Workers Struggles: Europe, the Middle East and Africa
4 February 2002
Strike action spreads on Britain’s rail network
A 48-hour strike by drivers and station staff on South West Trains (SWT) virtually paralysed parts of the south-east England rail network on January 28 and 29. SWT ran just one-third of its normal 1,700 daily services during the action, which was the second strike this month in a protest over pay.
The company has taken a belligerent attitude towards the dispute, refusing to negotiate whilst staff remain on strike. SWT drafted in a scab force of 100 managers to run the replacement service, leading to union protests over passenger safety. The Rail Maritime and Transport Union (RMT) said some managers had just two days’ training instead of eight weeks to work as guards and perform other roles. A further 48-hour strike is scheduled to begin on February 12 and SWT has threatened to bring in more managers to run the service.
The SWT strike began as train guards employed by Arriva Trains Northern ended a 48-hour walkout that had begun on January 24. Most of Arriva’s 1, 600 daily services were cancelled across northern England due to the action taken to protest growing pay differentials between station staff and train drivers. A second 48-hour strike is scheduled to begin February 5.
In separate disputes, also concerning pay, rail workers at Silverlink trains, operating between London and the Midlands, at the Docklands Light Railway in London and at Scotrail are to be balloted for strike action. Drivers on the London Underground are also expected to vote for a series of strikes over the next weeks.
UK JobCentre staff strike over safety at work
On January 28 and 29, JobCentre workers began a second 48-hour strike in a dispute over safety at work. Offices in England, Scotland and Wales were struck as part of a long-running campaign to oppose government plans to remove “safety screens” from JobCentres and benefit offices. In a strike ballot over the issue, staff gave a mandate to strike for up to five days a month, every month in a bid to maintain safety measures.
The latest strike involved up to 60,000 workers across the UK, including approximately 8,000 in Scotland. The action has been organised by the Public and Commercial Services (PCS) after workers voiced fears that their personal safety would be at risk with the removal of safety screens. The union organised a strike ballot following the stabbing of a security guard in an east London benefits office in November. Workers at that office refused to go back to work when the office reopened following the incident.
The change to screen-less offices is part of the Blair government’s plan to merge JobCentres and benefits offices into one new service called JobCentre Plus. The government has opposed the campaign of the benefit workers to keep the screens and has instead agreed to install CCTV cameras in the offices and to employ security guards.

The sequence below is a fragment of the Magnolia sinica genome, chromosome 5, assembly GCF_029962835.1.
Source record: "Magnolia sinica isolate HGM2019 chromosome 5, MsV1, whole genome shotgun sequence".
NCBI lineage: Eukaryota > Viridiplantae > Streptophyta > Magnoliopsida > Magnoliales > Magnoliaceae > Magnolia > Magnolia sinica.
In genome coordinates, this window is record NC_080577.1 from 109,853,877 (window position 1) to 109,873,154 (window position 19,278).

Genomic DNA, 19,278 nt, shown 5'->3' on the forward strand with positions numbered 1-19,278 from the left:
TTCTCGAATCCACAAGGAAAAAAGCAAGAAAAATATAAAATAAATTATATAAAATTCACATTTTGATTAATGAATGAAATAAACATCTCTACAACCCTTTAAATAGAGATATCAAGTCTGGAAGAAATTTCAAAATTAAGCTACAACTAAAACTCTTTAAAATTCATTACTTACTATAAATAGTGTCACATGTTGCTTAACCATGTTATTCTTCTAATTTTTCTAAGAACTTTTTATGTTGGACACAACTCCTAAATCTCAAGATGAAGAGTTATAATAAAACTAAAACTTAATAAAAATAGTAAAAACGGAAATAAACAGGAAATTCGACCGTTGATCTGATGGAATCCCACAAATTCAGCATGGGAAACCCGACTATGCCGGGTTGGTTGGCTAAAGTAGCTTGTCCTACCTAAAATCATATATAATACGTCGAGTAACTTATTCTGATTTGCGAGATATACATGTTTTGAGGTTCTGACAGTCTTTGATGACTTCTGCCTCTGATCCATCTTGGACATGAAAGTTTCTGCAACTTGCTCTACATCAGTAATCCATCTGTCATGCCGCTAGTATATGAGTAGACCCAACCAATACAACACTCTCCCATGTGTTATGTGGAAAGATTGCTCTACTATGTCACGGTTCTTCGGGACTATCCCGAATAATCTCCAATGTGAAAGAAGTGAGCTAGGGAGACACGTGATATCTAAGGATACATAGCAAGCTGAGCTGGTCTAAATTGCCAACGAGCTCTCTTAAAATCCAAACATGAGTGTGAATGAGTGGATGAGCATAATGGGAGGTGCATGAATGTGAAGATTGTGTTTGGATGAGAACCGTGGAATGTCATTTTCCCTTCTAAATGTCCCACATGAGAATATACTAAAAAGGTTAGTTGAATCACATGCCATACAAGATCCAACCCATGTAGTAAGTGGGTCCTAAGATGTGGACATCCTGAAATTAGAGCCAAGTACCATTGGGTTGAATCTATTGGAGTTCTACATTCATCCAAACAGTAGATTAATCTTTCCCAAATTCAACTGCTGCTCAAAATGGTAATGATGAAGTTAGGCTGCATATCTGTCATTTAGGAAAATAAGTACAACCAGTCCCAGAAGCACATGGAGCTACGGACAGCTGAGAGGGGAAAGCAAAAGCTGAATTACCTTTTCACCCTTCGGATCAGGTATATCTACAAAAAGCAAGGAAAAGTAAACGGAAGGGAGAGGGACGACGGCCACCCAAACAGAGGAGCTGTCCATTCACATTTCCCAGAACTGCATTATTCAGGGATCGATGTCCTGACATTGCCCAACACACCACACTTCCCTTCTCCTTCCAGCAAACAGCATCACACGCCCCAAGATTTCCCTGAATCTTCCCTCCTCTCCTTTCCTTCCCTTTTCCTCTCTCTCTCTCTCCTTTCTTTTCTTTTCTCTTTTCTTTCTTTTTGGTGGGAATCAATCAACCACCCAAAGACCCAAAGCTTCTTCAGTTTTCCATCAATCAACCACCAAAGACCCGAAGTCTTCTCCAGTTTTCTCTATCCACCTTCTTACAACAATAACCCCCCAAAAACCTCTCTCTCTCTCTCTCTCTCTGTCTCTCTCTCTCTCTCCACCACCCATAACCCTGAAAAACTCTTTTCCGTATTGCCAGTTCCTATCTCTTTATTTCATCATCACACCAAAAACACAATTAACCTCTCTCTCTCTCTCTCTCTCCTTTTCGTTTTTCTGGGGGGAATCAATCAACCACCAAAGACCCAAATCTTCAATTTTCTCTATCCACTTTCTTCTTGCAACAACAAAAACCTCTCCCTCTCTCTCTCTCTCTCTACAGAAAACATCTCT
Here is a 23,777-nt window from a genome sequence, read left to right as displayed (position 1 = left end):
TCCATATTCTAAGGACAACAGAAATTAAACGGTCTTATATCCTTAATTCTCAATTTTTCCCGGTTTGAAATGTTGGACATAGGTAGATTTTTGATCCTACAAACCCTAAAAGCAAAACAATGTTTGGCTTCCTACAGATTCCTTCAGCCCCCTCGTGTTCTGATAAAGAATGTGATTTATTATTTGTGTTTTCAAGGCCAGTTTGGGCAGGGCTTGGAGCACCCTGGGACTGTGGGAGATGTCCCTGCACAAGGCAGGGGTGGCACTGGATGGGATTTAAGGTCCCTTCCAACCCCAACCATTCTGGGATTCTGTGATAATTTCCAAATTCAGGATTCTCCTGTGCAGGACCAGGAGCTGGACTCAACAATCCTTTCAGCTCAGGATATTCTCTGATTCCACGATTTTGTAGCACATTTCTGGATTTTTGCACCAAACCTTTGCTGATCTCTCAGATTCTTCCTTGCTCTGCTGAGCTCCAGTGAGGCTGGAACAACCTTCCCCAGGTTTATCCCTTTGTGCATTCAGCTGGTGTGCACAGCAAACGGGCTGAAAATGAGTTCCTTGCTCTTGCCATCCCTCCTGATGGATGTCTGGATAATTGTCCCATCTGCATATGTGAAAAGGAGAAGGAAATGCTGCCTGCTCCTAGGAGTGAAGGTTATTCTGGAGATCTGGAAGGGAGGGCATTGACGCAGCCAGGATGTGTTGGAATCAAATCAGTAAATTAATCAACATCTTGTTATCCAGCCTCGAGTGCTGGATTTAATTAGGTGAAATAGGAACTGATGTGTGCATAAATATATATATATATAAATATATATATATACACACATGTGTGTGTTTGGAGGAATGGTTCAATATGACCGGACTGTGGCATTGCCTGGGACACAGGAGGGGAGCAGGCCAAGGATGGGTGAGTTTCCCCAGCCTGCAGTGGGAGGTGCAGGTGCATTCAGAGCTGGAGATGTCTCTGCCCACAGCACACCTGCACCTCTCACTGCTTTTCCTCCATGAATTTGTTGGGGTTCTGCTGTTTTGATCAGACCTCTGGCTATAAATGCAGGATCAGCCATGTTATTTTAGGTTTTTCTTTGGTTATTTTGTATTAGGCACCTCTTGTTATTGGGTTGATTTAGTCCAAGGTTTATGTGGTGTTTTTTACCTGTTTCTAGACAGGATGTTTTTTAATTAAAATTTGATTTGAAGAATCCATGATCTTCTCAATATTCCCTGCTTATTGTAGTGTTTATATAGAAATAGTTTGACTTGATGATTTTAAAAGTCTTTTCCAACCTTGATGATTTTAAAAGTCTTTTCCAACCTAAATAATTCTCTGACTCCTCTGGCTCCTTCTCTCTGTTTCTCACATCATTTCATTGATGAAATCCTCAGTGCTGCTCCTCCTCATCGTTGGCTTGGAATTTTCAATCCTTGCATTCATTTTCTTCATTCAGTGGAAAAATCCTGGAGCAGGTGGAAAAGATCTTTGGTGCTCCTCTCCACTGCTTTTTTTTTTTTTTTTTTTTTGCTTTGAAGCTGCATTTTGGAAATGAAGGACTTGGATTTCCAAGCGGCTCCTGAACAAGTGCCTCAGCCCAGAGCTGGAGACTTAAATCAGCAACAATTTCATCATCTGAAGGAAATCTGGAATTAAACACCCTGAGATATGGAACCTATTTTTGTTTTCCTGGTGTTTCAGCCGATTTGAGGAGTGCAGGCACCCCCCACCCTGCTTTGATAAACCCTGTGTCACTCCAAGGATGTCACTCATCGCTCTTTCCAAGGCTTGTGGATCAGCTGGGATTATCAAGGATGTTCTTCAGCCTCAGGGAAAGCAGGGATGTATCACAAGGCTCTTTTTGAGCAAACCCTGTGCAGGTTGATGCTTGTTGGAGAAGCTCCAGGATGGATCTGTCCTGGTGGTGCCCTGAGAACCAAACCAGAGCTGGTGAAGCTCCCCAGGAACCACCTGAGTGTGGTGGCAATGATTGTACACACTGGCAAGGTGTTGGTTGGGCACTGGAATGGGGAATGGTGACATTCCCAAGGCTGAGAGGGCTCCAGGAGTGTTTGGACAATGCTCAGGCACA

Workers at the offices have to deal with unemployed workers and youth on a day-to-day basis, many of whom face extreme hardship and are angry and frustrated at their plight. There have been numerous incidents of staff facing both verbal and physical abuse, leading to the installation of the screens some years ago. The PCS states that figures show that there are at least three violent incidents in JobCentres and benefit offices every week. In total, more than 300,000 working days have now been lost as a result of the dispute.
Airport staff to strike at Manchester, England
Strike action by members of the Transport and General Workers’ Union (T&G), employed at Manchester International Airport, is to begin February 4. A series of one-hour stoppages was called in protest at the airport’s decision to cut 140 security jobs. A further 590 jobs could be at risk due to a wider restructuring project at the airport.
T&G members, which include firemen, security guards, airfield marshals, engineers and clerical staff, voted by 726 to 153 to proceed with the action. The intention is to strike for one hour each Monday, Thursday and Saturday until February 16, unless the job losses are rescinded. The union said that passenger numbers have grown by 26.3 percent in the last five years. The cutbacks will jeopardise passenger safety.
Bus drivers in London strike following stabbing of colleague
On January 30, hundreds of bus workers began an unofficial strike in London after a driver was stabbed. Francis Thomas was taken to hospital after being stabbed once in the chest earlier the same day in Paddington, central London. He had been involved in a collision with a car driver. Thomas then drove around a corner and the passengers on his bus disembarked. The car driver stabbed him in his bus cab shortly after this.
The workers are members of the Transport and General Workers Union. Officials of the TGWU met with the representatives of the company following the attack to discuss issues of workers’ security. The TGWU stated that there had been a number of incidents in recent weeks in London and other parts of the country that have included stabbings, objects thrown at buses, and physical and verbal violence from members of the public against bus drivers.
Norwegian nurses strike to demand higher pay
Nurses in Norway began strike action last week to demand higher pay. On January 23 some 350 nurses were involved in the action and were joined by colleagues at the major Oslo hospital Ullevål, the largest in the country. A further 70 nurses struck at the Haukeland Hospital in Bergen, while 13 walked off the job at the hospital in Namsos. The nurses union, Norsk Sykepleierforbund, has targeted those facilities around the country that do not involve critical or acute care.
The workers are in dispute with their state employers’ organisation, NAVO. On January 1, NAVO assumed the ownership of Norway’s hospitals, previously run by local townships. Most of Norway’s hospitals were already under state control and nurses demand that the wage rates applied to employees recently taken over by NAVO be brought into line with the wage rates paid to other NAVO workers.